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UTIMCO diversifying asset management industry one student at a time
By Brenna Van Skiver
As part of its efforts to diversify the asset management industry, the University of Texas/Texas A&M Investment Management Company (UTIMCO) has developed two programs to help young talent gain the skills necessary to enter the finance industry.
As the largest public endowment fund in the United States, UTIMCO recognizes the barriers to entry in the recruitment process for the asset management industry, said Britt Harris, UTIMCO CEO. Ultimately, the goal is to make the financial sector more accessible to driven students of all backgrounds, Harris said. To that end, the Growing Investment Leaders internship program and the UTIMCO Scholars program target Pell Grant recipients, first-generation college students, and women who attend UT and A&M institutions.
"One of UTIMCO's core purposes is to eradicate poverty through higher education, and expanding education and access to historically underrepresented populations is a step towards achieving that goal,” Harris said. “UTIMCO Scholars and Growing Investment Leaders are designed to ensure that high-character, high-potential young people from across the UT and A&M systems are exposed to the investment management industry, regardless of which campus they attend. We believe these programs will have a positive impact on these students' lives, and these students will in turn have a positive impact on Texas and the industry as a whole."
The UTIMCO Scholars, which prepares rising sophomores and juniors for careers in the financial sector, is virtually hosting 36 students from 10 institutions this summer. Scholars are chosen for their curiosity, discipline, strong work ethic, and for having a high level of interest in asset management. The students meet once a week for sessions that operate like a financial sector bootcamp.
UTIMCO Scholars’ weekly sessions host executives from UTIMCO along with leaders from top financial firms including JP Morgan, Greystar, Bridgewater, Fortress, and PIMCO, among others. They are also joined by HR professionals who provide insight into the recruitment process and give tips for entering the financial sector as a young professional.
This experience gives the UTIMCO Scholars an opportunity to learn from and network with some of the key players in the asset management industry, Harris said. The goal is for students to augment their college experience by learning additional skills that will help them land a job at a top asset management firm.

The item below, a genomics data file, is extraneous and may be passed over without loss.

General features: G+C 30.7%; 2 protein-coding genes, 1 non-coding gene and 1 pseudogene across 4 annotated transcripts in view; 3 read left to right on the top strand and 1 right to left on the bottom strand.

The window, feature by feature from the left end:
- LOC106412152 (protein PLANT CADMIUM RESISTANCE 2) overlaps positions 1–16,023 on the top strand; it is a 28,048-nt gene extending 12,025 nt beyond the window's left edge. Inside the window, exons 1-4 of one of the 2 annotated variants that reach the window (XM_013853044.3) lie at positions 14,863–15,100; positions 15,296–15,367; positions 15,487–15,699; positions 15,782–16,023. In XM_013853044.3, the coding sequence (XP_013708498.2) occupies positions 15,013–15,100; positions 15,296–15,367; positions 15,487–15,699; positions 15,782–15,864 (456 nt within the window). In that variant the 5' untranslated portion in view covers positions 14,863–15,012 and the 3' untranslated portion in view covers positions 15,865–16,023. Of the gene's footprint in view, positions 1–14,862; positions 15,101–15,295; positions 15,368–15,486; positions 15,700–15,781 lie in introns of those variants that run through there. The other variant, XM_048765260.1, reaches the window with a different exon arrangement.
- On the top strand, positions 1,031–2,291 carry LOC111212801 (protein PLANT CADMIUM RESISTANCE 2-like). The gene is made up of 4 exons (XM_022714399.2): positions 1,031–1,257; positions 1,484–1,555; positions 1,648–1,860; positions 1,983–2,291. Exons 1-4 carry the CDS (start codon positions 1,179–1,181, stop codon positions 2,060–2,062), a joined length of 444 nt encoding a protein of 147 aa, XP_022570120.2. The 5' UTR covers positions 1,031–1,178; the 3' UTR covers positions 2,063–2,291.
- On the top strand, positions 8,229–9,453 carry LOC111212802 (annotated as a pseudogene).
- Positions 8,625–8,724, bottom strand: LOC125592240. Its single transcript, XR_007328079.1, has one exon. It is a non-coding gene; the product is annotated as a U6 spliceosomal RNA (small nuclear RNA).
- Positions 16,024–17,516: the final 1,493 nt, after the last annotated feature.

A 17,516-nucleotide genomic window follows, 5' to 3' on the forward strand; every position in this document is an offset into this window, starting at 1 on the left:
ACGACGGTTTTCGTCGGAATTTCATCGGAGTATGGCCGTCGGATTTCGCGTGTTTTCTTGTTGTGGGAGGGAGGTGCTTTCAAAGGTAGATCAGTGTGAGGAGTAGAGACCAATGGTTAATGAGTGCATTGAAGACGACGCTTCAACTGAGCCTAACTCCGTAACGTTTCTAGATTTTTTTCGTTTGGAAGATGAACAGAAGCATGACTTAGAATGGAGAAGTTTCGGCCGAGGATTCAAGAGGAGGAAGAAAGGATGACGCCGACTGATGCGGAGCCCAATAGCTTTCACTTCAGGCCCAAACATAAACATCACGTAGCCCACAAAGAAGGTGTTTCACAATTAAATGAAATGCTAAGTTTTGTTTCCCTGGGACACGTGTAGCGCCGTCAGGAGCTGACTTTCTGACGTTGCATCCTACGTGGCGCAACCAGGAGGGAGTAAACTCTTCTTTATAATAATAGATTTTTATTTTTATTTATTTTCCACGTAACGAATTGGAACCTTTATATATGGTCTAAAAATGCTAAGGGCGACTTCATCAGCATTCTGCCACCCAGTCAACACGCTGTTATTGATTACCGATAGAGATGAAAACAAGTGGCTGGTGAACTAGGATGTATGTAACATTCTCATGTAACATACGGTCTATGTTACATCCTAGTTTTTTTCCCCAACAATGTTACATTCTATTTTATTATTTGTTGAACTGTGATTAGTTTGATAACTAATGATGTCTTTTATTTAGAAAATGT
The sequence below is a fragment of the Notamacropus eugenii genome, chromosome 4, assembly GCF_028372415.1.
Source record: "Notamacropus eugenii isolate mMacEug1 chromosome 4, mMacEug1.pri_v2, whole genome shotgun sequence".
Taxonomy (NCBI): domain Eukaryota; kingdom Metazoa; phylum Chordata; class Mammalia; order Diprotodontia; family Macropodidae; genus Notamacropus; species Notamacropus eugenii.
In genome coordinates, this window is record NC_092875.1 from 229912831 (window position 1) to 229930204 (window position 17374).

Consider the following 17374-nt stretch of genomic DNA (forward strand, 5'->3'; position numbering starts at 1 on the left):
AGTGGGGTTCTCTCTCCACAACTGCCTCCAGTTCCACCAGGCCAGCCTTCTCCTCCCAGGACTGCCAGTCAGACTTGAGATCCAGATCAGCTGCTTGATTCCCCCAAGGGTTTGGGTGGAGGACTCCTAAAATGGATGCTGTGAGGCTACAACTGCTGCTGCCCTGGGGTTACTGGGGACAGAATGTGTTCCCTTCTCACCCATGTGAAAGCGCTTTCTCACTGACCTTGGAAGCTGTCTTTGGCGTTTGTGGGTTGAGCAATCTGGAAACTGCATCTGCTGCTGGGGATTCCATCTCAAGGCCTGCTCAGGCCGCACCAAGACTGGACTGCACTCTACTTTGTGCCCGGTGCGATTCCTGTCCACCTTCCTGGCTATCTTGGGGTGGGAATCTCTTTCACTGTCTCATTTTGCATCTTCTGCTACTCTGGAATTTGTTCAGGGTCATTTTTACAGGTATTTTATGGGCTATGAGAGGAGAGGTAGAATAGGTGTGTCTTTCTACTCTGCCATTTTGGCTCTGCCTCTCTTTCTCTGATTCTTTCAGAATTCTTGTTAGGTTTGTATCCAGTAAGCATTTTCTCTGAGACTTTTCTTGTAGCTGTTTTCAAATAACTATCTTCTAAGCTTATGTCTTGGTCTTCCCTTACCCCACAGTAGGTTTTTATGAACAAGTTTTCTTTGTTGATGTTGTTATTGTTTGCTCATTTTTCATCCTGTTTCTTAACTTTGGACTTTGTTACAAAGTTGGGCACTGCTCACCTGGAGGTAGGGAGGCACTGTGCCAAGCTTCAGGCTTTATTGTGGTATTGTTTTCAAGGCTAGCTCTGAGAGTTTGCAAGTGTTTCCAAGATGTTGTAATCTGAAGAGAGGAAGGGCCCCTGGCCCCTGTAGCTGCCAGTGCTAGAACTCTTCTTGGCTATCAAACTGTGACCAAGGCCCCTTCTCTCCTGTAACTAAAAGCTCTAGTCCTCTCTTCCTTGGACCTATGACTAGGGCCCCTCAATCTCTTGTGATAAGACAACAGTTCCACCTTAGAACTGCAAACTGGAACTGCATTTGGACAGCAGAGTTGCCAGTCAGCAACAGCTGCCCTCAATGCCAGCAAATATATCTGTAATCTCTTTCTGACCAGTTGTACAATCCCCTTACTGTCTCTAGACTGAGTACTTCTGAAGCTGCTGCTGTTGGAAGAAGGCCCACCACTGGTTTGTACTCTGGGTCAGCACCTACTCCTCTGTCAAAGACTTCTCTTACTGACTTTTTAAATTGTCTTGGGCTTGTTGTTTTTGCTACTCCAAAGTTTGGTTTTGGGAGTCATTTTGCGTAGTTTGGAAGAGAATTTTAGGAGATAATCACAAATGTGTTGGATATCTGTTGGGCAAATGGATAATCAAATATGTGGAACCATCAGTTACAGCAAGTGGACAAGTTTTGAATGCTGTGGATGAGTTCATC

After the 8-week program, five students from UTIMCO Scholars are selected to become Growing Investment interns the following summer.
Carlos Diaz and Paulina Chavez are among those five students and are part of the Growing Investment Leaders internship cohort this summer. Diaz is a rising senior at UT San Antonio pursuing a degree in finance; Chavez is a rising senior at UT El Paso majoring in finance with a minor in commercial real estate. Diaz is a first-generation student, and both are Pell Grant recipients.
Diaz said the Scholars program introduced him to a corporate environment and gave him the confidence to pursue a career in finance. Chavez said it served as a launch pad to securing an internship with the Growing Investment Leaders program.
“I had no experience in corporate finance, so the scholars program gave me that ability to get a snapshot of what each industry entailed,” Diaz said.
From Scholars to Interns
The Growing Investment Leaders program is geared toward upperclassmen and gives interns the opportunity to experience what it would be like to work for UTIMCO. This summer, the internship welcomed 15 students, including five who participated in the Scholars program last summer.
As a part of the curriculum, interns are paired up to execute a partner project, and they participate in a cohort-wide project as well. Interns also attend manager meetings, network, and shadow UTIMCO employees throughout the summer.
Diaz credited his return to UTIMCO to the accessibility of staff and their emphasis on treating interns like real employees. Making it his mission to meet everyone in the office, Diaz has spoken to over 100 UTIMCO staff for advice and mentorship.
“I can brush up on my Excel tomorrow if I have to,” Diaz said. “But meeting some of these people who have 10-plus, 13-plus years in the industry, and who have seen everything from the Telecom crash to the global financial crisis and are willing to share that experience with me – that’s way more valuable than anything quantitative skills could ever provide.”
Chavez said that instead of it being a constraint, working in a predominantly white, male industry has made her more motivated to help more women explore the finance industry.
“I think UTIMCO was the first company to give a first-generation Hispanic a chance, so I very much appreciate the company,” Diaz said. “I will always have a spot in my heart for UTIMCO.”